Betsy Bremer’s commute to work has become one big detour.
Although Bremer usually travels north on 51st Street to Pelican Island for her job, she has instead been traveling in nearly opposite directions — west to 37th or south to Broadway. Only then can Bremer find her way back to the north side of 51st Street, where it meets the Pelican Island Bridge.
Her main route to work has been blocked as of late for a major road reconstruction project, which has left much of the street carved out and totally unnavigable.
“They keep changing the detours, so every day it’s an adventure,” Bremer said.
Bremer isn’t alone in her frustration, as much of the island has morphed into one big construction zone. The improvements to island roads aren’t expected to stop anytime soon — the city has planned $25 million in 2018 street repairs and a total of $66 million through 2022.
But residents’ woes over some of the current major road projects on the island should dissipate in the coming months, city officials said. The end is in sight for the 27th Street corridor project as well as construction on Avenue S, city spokeswoman Jaree Fortin said.
“The benefits of the long-term improvements to our infrastructure will far outweigh the short-term inconveniences,” Fortin said. “We are taking measures to lessen the impacts to our residents. However, in some situations those temporary impacts are simply unavoidable.”
Improvements to 51st Street, which is a major thoroughfare to Seawolf Park and Texas A&M University at Galveston, is about halfway done, Fortin said. Construction workers have already completed the underground utilities and are beginning the road overlay process shortly, Fortin said.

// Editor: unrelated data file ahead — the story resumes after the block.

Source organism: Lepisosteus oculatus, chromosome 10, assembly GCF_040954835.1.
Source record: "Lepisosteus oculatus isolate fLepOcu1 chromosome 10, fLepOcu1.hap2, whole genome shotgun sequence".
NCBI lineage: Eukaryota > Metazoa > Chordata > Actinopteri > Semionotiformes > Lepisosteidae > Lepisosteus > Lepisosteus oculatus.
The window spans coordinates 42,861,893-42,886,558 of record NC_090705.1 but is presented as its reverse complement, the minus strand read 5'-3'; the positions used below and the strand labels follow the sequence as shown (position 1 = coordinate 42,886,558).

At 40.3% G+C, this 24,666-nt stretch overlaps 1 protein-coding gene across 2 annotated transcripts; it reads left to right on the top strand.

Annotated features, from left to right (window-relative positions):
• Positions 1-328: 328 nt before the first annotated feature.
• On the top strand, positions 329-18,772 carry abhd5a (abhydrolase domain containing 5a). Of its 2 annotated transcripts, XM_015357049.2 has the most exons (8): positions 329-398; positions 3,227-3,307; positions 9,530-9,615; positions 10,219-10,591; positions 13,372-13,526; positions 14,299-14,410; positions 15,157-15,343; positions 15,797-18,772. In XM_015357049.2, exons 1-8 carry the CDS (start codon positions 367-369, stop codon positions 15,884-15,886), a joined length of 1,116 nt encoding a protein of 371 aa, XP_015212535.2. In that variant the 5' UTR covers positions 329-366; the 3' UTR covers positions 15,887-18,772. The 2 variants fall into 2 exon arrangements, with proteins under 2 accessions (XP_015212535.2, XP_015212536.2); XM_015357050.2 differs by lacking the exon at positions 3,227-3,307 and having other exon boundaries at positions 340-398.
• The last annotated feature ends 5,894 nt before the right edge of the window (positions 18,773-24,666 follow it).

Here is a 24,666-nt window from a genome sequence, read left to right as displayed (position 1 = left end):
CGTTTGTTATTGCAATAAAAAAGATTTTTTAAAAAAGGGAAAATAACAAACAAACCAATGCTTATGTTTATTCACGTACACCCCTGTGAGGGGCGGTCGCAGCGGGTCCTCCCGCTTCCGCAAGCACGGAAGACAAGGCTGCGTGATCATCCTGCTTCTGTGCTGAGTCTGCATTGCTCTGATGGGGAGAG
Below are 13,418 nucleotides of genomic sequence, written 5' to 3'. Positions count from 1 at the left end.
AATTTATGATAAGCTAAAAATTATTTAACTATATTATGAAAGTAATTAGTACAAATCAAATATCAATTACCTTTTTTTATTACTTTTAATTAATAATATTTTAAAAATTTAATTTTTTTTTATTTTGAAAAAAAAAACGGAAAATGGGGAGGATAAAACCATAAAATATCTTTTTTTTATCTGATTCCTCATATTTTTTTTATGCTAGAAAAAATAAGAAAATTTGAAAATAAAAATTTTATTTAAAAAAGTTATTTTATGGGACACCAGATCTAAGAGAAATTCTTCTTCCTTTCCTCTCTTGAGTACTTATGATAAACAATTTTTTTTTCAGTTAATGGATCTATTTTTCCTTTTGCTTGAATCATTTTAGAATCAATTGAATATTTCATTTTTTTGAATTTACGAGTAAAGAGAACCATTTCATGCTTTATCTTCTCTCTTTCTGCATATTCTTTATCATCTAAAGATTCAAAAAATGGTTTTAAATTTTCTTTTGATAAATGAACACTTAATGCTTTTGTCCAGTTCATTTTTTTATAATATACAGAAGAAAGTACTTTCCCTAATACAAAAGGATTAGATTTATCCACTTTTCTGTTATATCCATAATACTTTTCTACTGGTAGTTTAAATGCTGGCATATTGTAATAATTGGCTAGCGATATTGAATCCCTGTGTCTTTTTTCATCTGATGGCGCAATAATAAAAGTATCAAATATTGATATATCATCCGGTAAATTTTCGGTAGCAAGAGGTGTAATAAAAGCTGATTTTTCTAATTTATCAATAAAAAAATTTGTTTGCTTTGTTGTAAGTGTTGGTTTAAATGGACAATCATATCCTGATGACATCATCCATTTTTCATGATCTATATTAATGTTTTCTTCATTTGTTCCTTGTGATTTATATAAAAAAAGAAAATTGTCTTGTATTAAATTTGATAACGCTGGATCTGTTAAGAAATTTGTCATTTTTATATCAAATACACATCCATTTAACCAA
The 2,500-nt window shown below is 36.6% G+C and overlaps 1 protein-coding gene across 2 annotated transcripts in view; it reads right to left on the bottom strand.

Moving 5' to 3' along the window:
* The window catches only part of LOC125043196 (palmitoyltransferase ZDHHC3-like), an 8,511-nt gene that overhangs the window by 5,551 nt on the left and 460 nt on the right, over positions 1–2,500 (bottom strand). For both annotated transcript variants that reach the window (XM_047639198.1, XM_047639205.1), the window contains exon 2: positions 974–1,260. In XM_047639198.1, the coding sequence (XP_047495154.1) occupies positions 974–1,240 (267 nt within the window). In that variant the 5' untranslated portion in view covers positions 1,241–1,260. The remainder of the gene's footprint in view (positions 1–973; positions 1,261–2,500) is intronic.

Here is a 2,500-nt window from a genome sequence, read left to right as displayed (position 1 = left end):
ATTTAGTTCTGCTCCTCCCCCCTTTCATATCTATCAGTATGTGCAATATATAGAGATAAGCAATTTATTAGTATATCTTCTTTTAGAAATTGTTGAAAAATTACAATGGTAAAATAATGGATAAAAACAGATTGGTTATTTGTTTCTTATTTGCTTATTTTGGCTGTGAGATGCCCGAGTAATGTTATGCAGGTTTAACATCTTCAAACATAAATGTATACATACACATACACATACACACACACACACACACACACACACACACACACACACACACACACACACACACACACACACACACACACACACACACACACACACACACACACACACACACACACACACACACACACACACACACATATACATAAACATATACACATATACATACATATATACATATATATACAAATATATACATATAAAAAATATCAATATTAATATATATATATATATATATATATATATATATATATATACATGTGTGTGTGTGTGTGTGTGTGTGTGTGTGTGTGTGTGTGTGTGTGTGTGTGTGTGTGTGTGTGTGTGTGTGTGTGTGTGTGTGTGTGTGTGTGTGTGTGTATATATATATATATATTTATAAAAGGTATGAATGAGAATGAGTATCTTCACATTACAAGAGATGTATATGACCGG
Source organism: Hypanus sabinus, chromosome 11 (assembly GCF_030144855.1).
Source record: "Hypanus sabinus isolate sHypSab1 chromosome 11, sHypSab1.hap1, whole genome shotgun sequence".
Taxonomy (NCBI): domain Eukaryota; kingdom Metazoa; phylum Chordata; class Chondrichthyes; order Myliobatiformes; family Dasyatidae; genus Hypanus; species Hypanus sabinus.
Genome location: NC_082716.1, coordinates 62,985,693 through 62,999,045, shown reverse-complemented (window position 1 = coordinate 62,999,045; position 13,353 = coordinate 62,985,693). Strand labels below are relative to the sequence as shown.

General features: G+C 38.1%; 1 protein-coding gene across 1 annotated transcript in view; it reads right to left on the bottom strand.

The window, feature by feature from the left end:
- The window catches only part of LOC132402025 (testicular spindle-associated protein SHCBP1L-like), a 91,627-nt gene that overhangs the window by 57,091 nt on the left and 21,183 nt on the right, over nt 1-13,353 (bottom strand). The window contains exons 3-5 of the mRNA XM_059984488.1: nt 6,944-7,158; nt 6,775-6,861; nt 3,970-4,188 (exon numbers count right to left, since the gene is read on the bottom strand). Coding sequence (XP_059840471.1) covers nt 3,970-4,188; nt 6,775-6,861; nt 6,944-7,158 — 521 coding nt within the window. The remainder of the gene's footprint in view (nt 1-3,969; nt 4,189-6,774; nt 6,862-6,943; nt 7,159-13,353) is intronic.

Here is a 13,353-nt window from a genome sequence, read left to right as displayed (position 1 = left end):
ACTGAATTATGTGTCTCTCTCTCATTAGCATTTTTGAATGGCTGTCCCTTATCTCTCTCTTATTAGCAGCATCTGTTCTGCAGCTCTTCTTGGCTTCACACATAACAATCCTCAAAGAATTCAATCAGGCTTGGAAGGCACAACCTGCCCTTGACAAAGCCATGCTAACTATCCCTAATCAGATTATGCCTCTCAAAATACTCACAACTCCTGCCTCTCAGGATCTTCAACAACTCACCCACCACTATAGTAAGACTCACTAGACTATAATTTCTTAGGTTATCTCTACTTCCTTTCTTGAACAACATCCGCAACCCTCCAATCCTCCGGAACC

Other major projects are further along, Fortin said. The 27th Street corridor project is 75 percent complete, she said.
The project has focused on finishing work around Kermit Courville Stadium. Improvements will include paved sidewalks around the stadium, bicycle connectivity, additional lighting and new landscaping, Fortin said.
A road reconstruction project on Stewart Road from 61st Street to 53rd Street is ahead of schedule and is expected to finish at the beginning of the year, Fortin said.
The detours, especially on Stewart Road and Saladia Street, are a pain, resident Karen Crummett said.
“That detour is just a wreck waiting to happen,” Crummett said.
Some residents, however, are just waiting for the improvements to be done. Then, the road woes will be worth it, said resident Richard Denson.
“It gives you a sense of pride when you see Galveston is making wonderful improvements,” Denson said. “This city has so much deferred maintenance. I personally hope we have construction problems for the next 20 years.”